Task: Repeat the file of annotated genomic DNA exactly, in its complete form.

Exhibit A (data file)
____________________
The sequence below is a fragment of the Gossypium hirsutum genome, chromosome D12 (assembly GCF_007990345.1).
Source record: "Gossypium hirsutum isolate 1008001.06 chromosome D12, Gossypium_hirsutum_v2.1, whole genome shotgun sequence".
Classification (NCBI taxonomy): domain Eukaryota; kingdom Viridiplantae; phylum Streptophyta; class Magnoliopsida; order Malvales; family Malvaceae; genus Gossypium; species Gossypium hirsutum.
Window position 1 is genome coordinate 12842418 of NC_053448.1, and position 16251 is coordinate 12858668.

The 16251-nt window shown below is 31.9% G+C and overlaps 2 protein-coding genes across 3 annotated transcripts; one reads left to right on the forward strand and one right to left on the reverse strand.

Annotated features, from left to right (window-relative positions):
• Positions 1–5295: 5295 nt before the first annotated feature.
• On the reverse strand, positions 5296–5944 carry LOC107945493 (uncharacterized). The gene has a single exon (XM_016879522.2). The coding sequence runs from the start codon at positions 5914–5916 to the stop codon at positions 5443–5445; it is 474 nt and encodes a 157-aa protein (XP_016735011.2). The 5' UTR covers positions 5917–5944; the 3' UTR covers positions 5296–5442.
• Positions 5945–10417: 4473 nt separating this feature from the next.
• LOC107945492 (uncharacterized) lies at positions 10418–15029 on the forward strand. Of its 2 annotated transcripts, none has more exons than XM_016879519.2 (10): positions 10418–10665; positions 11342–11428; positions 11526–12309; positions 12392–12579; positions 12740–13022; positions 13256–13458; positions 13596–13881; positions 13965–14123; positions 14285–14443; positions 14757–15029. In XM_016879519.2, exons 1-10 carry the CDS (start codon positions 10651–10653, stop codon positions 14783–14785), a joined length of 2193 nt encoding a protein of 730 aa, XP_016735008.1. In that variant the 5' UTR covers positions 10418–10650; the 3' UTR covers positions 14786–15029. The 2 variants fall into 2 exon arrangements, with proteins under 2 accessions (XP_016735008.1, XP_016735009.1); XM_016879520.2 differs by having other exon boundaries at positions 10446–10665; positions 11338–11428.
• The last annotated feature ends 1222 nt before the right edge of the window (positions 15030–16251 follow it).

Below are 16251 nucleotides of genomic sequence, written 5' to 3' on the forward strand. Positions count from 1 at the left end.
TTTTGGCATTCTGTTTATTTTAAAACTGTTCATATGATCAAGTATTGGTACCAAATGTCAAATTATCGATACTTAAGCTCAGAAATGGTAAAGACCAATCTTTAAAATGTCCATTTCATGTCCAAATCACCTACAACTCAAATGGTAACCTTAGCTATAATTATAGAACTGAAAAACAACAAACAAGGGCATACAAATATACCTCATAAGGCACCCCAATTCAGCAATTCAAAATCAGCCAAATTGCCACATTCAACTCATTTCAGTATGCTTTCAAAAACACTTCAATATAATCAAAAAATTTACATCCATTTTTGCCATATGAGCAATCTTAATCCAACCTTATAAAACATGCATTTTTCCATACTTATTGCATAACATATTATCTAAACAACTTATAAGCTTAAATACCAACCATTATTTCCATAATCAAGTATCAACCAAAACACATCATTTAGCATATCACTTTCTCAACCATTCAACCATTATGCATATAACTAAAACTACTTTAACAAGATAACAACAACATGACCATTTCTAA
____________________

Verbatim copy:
The sequence below is a fragment of the Gossypium hirsutum genome, chromosome D12 (assembly GCF_007990345.1).
Source record: "Gossypium hirsutum isolate 1008001.06 chromosome D12, Gossypium_hirsutum_v2.1, whole genome shotgun sequence".
Classification (NCBI taxonomy): domain Eukaryota; kingdom Viridiplantae; phylum Streptophyta; class Magnoliopsida; order Malvales; family Malvaceae; genus Gossypium; species Gossypium hirsutum.
Window position 1 is genome coordinate 12842418 of NC_053448.1, and position 16251 is coordinate 12858668.

The 16251-nt window shown below is 31.9% G+C and overlaps 2 protein-coding genes across 3 annotated transcripts; one reads left to right on the forward strand and one right to left on the reverse strand.

Annotated features, from left to right (window-relative positions):
• Positions 1–5295: 5295 nt before the first annotated feature.
• On the reverse strand, positions 5296–5944 carry LOC107945493 (uncharacterized). The gene has a single exon (XM_016879522.2). The coding sequence runs from the start codon at positions 5914–5916 to the stop codon at positions 5443–5445; it is 474 nt and encodes a 157-aa protein (XP_016735011.2). The 5' UTR covers positions 5917–5944; the 3' UTR covers positions 5296–5442.
• Positions 5945–10417: 4473 nt separating this feature from the next.
• LOC107945492 (uncharacterized) lies at positions 10418–15029 on the forward strand. Of its 2 annotated transcripts, none has more exons than XM_016879519.2 (10): positions 10418–10665; positions 11342–11428; positions 11526–12309; positions 12392–12579; positions 12740–13022; positions 13256–13458; positions 13596–13881; positions 13965–14123; positions 14285–14443; positions 14757–15029. In XM_016879519.2, exons 1-10 carry the CDS (start codon positions 10651–10653, stop codon positions 14783–14785), a joined length of 2193 nt encoding a protein of 730 aa, XP_016735008.1. In that variant the 5' UTR covers positions 10418–10650; the 3' UTR covers positions 14786–15029. The 2 variants fall into 2 exon arrangements, with proteins under 2 accessions (XP_016735008.1, XP_016735009.1); XM_016879520.2 differs by having other exon boundaries at positions 10446–10665; positions 11338–11428.
• The last annotated feature ends 1222 nt before the right edge of the window (positions 15030–16251 follow it).

Below are 16251 nucleotides of genomic sequence, written 5' to 3' on the forward strand. Positions count from 1 at the left end.
TTTTGGCATTCTGTTTATTTTAAAACTGTTCATATGATCAAGTATTGGTACCAAATGTCAAATTATCGATACTTAAGCTCAGAAATGGTAAAGACCAATCTTTAAAATGTCCATTTCATGTCCAAATCACCTACAACTCAAATGGTAACCTTAGCTATAATTATAGAACTGAAAAACAACAAACAAGGGCATACAAATATACCTCATAAGGCACCCCAATTCAGCAATTCAAAATCAGCCAAATTGCCACATTCAACTCATTTCAGTATGCTTTCAAAAACACTTCAATATAATCAAAAAATTTACATCCATTTTTGCCATATGAGCAATCTTAATCCAACCTTATAAAACATGCATTTTTCCATACTTATTGCATAACATATTATCTAAACAACTTATAAGCTTAAATACCAACCATTATTTCCATAATCAAGTATCAACCAAAACACATCATTTAGCATATCACTTTCTCAACCATTCAACCATTATGCATATAACTAAAACTACTTTAACAAGATAACAACAACATGACCATTTCTAA